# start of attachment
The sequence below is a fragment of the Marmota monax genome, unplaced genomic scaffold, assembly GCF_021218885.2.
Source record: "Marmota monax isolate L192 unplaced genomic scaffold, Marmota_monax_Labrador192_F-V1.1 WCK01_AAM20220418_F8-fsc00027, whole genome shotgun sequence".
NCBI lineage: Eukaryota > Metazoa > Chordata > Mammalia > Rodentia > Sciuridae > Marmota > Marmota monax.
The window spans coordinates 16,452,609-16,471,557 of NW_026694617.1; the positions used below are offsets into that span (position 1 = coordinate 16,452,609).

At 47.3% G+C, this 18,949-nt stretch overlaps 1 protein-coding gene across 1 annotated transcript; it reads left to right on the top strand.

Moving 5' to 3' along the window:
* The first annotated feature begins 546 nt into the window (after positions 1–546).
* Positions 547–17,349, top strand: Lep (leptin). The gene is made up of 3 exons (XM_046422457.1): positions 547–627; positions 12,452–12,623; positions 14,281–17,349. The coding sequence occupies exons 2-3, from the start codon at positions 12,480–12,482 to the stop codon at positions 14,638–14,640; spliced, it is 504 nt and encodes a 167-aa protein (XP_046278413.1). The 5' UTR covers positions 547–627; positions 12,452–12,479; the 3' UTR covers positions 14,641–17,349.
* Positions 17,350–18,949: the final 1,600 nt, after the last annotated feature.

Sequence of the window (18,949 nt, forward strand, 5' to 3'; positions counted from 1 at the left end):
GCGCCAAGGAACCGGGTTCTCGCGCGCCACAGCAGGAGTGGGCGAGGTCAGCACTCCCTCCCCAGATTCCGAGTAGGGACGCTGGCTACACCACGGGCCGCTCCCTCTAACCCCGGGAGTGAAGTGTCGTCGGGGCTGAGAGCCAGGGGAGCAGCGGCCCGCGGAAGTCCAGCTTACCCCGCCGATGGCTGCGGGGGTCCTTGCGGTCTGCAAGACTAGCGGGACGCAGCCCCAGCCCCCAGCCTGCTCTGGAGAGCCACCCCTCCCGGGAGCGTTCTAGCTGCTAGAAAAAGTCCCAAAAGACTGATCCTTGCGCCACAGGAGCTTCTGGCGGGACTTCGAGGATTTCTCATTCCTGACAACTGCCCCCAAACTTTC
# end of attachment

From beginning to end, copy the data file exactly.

The sequence below is a fragment of the Marmota monax genome, unplaced genomic scaffold, assembly GCF_021218885.2.
Source record: "Marmota monax isolate L192 unplaced genomic scaffold, Marmota_monax_Labrador192_F-V1.1 WCK01_AAM20220418_F8-fsc00027, whole genome shotgun sequence".
NCBI lineage: Eukaryota > Metazoa > Chordata > Mammalia > Rodentia > Sciuridae > Marmota > Marmota monax.
The window spans coordinates 16,452,609-16,471,557 of NW_026694617.1; the positions used below are offsets into that span (position 1 = coordinate 16,452,609).

At 47.3% G+C, this 18,949-nt stretch overlaps 1 protein-coding gene across 1 annotated transcript; it reads left to right on the top strand.

Moving 5' to 3' along the window:
* The first annotated feature begins 546 nt into the window (after positions 1–546).
* Positions 547–17,349, top strand: Lep (leptin). The gene is made up of 3 exons (XM_046422457.1): positions 547–627; positions 12,452–12,623; positions 14,281–17,349. The coding sequence occupies exons 2-3, from the start codon at positions 12,480–12,482 to the stop codon at positions 14,638–14,640; spliced, it is 504 nt and encodes a 167-aa protein (XP_046278413.1). The 5' UTR covers positions 547–627; positions 12,452–12,479; the 3' UTR covers positions 14,641–17,349.
* Positions 17,350–18,949: the final 1,600 nt, after the last annotated feature.

Sequence of the window (18,949 nt, forward strand, 5' to 3'; positions counted from 1 at the left end):
GCGCCAAGGAACCGGGTTCTCGCGCGCCACAGCAGGAGTGGGCGAGGTCAGCACTCCCTCCCCAGATTCCGAGTAGGGACGCTGGCTACACCACGGGCCGCTCCCTCTAACCCCGGGAGTGAAGTGTCGTCGGGGCTGAGAGCCAGGGGAGCAGCGGCCCGCGGAAGTCCAGCTTACCCCGCCGATGGCTGCGGGGGTCCTTGCGGTCTGCAAGACTAGCGGGACGCAGCCCCAGCCCCCAGCCTGCTCTGGAGAGCCACCCCTCCCGGGAGCGTTCTAGCTGCTAGAAAAAGTCCCAAAAGACTGATCCTTGCGCCACAGGAGCTTCTGGCGGGACTTCGAGGATTTCTCATTCCTGACAACTGCCCCCAAACTTTC